Another way pulps kept costs down was by paying authors less than other markets; thus many eminent authors started out in the pulps before they were successful enough to sell to better-paying markets, and similarly, well-known authors whose careers were slumping or who wanted a few quick dollars could bolster their income with sales to pulps. Additionally, some of the earlier pulps solicited stories from amateurs who were quite happy to see their words in print and could thus be paid token amounts. There were also career pulp writers, capable of turning out huge amounts of prose on a steady basis, often with the aid of dictation to stenographers, machines or typists. Before he became a novelist, Upton Sinclair was turning out at least 8,000 words per day seven days a week for the pulps, keeping two stenographers fully employed. Pulps would often have their authors use multiple pen names so that they could use multiple stories by the same person in one issue, or use a given author's stories in three or more successive issues, while still appearing to have varied content. One advantage pulps provided to authors was that they paid upon acceptance for material instead of on publication; since a story might be accepted months or even years before publication, to a working writer this was a crucial difference in cash flow.

Some pulp editors became known for cultivating good fiction and interesting features in their magazines. Preeminent pulp magazine editors included Arthur Sullivant Hoffman (Adventure), Robert H. Davis (All-Story Weekly), Harry E. Maule (Short Stories) Donald Kennicott (Blue Book), Joseph T. Shaw (Black Mask), Farnsworth Wright (Weird Tales, Oriental Stories), John W. Campbell (Astounding Science Fiction,Unknown) and Daisy Bacon (Love Story Magazine, Detective Story Magazine).

Description of this collection from Wikipedia.

Many issues of this collection come from a variety of anonymous contributors, as well as sites such as The Pulp Magazines Project and ThePulp.net.

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IF Magazine
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The writings of Lester Del Rey have been removed due to a request by John Betancourt of Wildside Press. (Contents information excerpted from The Internet Speculative Fiction Database ) Art: Stranger in Paradise by Jack Gaughan House Divided by Jack Gaughan Berserker's Planet (Part 1 of 2) by Jack Gaughan Cantor's War by Jack Gaughan Aura of Immortality by Jack Gaughan Second Advent by Jack Gaughan The People's Choice by uncredited Nostradamus by Jack Gaughan Ars Gratia (If, May-June 1974) by...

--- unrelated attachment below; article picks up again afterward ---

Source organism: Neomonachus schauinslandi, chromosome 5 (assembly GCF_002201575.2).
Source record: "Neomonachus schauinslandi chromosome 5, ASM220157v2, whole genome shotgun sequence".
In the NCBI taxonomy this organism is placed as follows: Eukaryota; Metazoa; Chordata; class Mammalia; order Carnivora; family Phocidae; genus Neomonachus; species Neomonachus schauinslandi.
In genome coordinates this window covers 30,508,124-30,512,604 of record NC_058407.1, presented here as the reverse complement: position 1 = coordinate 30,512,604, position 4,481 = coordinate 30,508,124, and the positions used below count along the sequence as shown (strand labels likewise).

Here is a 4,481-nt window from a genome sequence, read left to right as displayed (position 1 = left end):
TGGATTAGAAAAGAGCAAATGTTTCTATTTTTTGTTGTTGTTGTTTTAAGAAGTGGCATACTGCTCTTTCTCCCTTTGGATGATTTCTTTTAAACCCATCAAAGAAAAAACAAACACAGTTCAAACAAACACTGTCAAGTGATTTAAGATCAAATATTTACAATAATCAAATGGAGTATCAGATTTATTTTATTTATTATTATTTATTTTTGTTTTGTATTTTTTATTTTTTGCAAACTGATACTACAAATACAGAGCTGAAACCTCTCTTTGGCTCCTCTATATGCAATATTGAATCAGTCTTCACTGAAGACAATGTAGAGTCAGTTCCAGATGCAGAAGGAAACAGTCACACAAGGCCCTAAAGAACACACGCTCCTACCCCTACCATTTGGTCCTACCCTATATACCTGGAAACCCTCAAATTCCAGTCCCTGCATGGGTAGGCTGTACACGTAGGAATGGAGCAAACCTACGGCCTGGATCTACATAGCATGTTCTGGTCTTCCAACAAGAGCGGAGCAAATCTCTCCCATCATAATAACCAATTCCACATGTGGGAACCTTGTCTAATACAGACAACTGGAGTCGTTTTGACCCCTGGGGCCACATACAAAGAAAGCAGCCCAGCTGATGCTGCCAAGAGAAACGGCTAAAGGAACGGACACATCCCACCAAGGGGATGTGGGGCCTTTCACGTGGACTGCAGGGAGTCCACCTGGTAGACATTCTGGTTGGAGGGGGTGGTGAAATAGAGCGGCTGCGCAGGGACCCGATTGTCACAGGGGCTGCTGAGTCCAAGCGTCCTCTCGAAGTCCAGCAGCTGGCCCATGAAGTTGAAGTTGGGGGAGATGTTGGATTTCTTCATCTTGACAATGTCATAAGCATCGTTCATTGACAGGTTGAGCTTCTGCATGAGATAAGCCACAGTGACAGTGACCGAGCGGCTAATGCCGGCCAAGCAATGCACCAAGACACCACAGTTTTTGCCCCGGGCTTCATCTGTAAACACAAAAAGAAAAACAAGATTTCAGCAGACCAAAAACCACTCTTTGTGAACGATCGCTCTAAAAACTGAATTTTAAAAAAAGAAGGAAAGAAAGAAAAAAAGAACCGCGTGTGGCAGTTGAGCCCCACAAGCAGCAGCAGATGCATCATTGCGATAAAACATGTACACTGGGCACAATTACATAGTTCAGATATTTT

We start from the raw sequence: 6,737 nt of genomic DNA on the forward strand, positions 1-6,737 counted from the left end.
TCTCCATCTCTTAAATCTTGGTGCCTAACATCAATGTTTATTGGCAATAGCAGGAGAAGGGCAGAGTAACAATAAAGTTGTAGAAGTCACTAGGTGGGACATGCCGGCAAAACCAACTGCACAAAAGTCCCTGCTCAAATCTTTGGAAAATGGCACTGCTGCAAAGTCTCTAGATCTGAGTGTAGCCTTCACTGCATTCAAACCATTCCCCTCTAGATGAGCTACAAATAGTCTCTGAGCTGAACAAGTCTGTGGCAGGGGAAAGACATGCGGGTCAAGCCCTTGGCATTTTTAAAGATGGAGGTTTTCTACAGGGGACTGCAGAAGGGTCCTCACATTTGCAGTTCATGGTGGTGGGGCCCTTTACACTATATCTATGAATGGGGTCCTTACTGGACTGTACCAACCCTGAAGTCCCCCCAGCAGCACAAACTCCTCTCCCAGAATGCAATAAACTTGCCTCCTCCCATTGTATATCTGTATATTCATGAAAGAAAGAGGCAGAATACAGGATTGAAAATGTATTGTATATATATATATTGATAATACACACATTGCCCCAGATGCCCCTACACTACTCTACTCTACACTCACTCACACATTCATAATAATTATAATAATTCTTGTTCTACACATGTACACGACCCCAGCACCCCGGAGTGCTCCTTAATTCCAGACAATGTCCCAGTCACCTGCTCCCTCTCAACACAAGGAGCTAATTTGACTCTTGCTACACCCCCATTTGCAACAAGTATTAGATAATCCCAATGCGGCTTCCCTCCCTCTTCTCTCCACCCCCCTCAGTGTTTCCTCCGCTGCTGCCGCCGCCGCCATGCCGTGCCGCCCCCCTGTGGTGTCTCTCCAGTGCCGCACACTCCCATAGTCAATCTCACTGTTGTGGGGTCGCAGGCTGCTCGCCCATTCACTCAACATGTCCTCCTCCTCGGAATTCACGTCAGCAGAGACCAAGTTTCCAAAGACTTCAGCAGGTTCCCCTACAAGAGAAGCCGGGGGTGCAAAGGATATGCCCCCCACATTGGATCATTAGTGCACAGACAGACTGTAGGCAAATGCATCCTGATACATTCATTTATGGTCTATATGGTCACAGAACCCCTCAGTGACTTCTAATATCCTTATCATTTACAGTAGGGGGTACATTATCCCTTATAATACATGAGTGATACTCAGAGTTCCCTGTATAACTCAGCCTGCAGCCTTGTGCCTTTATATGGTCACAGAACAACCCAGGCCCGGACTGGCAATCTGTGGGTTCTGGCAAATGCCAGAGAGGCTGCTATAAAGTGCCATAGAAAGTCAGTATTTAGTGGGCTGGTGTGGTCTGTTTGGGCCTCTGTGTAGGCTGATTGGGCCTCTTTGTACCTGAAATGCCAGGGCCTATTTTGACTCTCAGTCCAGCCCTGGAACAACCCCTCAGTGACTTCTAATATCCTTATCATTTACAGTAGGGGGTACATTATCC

Topics: schoenberg, suomi, lenoir, planet, fiction, hranth, rick, anthony, leros, science fiction, rick...
IF Magazine
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The writings of Lester Del Rey have been removed due to a request by John Betancourt of Wildside Press. (Contents information excerpted from The Internet Speculative Fiction Database ) Art: Midnight by the Morphy Watch by uncredited A Little Night Flying by uncredited Ars Gratia (If, July-August 1974) by Freff Half-Baked Publisher's Delight by Freff Plaything by Jack Gaughan No Time Like the Past by uncredited Berserker's Planet (Part 2 of 2) by uncredited Angel Fix by Freff Tube by Jack...
Topics: alien, suomi, hasson, schoenberg, andreas, planet, thomas, leros, cleever, science fiction, high...
IF Magazine
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The writings of Lester Del Rey have been removed due to a request by John Betancourt of Wildside Press. (Contents information excerpted from The Internet Speculative Fiction Database ) Art: The Ginger Star (Part 1 of 2) by Jack Gaughan Mistaken for Granted by Jack Gaughan If Ever I Should Leave You by Jack Gaughan Eye of the Storm by Jack Gaughan Transplant by Jack Gaughan Continuous Performance by Jack Gaughan Essay: Reading Room (If, January-February 1974) by Lester del Rey Novella: Mistaken...